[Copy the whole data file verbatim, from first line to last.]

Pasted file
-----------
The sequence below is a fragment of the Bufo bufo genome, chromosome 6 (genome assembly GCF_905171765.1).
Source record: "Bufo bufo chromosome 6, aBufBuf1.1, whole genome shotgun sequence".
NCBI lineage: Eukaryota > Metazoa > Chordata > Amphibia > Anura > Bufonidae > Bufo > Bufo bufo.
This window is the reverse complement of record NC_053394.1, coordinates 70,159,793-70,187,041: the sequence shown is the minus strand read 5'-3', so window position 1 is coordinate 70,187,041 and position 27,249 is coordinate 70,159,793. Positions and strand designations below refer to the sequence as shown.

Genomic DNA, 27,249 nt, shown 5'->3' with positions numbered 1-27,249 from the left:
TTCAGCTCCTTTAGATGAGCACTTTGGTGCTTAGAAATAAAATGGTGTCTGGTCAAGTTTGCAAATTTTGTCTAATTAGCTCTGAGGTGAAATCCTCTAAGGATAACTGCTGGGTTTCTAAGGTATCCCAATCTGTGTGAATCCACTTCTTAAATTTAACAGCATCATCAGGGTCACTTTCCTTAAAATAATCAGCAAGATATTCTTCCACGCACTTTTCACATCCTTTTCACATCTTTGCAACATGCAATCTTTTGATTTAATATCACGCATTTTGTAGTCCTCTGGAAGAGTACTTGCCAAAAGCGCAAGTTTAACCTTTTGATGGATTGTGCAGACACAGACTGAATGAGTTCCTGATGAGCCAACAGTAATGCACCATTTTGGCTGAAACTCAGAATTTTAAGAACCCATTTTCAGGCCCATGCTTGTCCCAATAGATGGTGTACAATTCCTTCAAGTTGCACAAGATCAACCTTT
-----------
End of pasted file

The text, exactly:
The sequence below is a fragment of the Bufo bufo genome, chromosome 6 (genome assembly GCF_905171765.1).
Source record: "Bufo bufo chromosome 6, aBufBuf1.1, whole genome shotgun sequence".
NCBI lineage: Eukaryota > Metazoa > Chordata > Amphibia > Anura > Bufonidae > Bufo > Bufo bufo.
This window is the reverse complement of record NC_053394.1, coordinates 70,159,793-70,187,041: the sequence shown is the minus strand read 5'-3', so window position 1 is coordinate 70,187,041 and position 27,249 is coordinate 70,159,793. Positions and strand designations below refer to the sequence as shown.

Genomic DNA, 27,249 nt, shown 5'->3' with positions numbered 1-27,249 from the left:
TTCAGCTCCTTTAGATGAGCACTTTGGTGCTTAGAAATAAAATGGTGTCTGGTCAAGTTTGCAAATTTTGTCTAATTAGCTCTGAGGTGAAATCCTCTAAGGATAACTGCTGGGTTTCTAAGGTATCCCAATCTGTGTGAATCCACTTCTTAAATTTAACAGCATCATCAGGGTCACTTTCCTTAAAATAATCAGCAAGATATTCTTCCACGCACTTTTCACATCCTTTTCACATCTTTGCAACATGCAATCTTTTGATTTAATATCACGCATTTTGTAGTCCTCTGGAAGAGTACTTGCCAAAAGCGCAAGTTTAACCTTTTGATGGATTGTGCAGACACAGACTGAATGAGTTCCTGATGAGCCAACAGTAATGCACCATTTTGGCTGAAACTCAGAATTTTAAGAACCCATTTTCAGGCCCATGCTTGTCCCAATAGATGGTGTACAATTCCTTCAAGTTGCACAAGATCAACCTTT